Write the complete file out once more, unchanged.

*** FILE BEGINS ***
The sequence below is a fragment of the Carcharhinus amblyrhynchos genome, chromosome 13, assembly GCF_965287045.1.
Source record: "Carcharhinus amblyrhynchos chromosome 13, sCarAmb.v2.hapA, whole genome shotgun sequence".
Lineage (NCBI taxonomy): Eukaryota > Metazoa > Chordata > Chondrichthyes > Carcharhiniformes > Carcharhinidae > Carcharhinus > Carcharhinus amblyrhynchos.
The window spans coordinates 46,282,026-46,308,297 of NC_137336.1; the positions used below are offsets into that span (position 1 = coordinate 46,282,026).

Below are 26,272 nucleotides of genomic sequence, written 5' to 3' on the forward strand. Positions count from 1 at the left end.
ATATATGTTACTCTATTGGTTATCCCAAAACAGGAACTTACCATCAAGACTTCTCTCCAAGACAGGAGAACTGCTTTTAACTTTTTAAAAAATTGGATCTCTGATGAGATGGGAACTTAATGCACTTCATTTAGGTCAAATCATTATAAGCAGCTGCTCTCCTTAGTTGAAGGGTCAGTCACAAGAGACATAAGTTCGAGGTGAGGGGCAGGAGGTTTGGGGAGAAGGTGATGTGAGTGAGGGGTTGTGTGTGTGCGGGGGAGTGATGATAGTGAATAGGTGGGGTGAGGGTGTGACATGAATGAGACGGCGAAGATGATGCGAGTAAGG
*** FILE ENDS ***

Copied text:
The sequence below is a fragment of the Carcharhinus amblyrhynchos genome, chromosome 13, assembly GCF_965287045.1.
Source record: "Carcharhinus amblyrhynchos chromosome 13, sCarAmb.v2.hapA, whole genome shotgun sequence".
Lineage (NCBI taxonomy): Eukaryota > Metazoa > Chordata > Chondrichthyes > Carcharhiniformes > Carcharhinidae > Carcharhinus > Carcharhinus amblyrhynchos.
The window spans coordinates 46,282,026-46,308,297 of NC_137336.1; the positions used below are offsets into that span (position 1 = coordinate 46,282,026).

Below are 26,272 nucleotides of genomic sequence, written 5' to 3' on the forward strand. Positions count from 1 at the left end.
ATATATGTTACTCTATTGGTTATCCCAAAACAGGAACTTACCATCAAGACTTCTCTCCAAGACAGGAGAACTGCTTTTAACTTTTTAAAAAATTGGATCTCTGATGAGATGGGAACTTAATGCACTTCATTTAGGTCAAATCATTATAAGCAGCTGCTCTCCTTAGTTGAAGGGTCAGTCACAAGAGACATAAGTTCGAGGTGAGGGGCAGGAGGTTTGGGGAGAAGGTGATGTGAGTGAGGGGTTGTGTGTGTGCGGGGGAGTGATGATAGTGAATAGGTGGGGTGAGGGTGTGACATGAATGAGACGGCGAAGATGATGCGAGTAAGG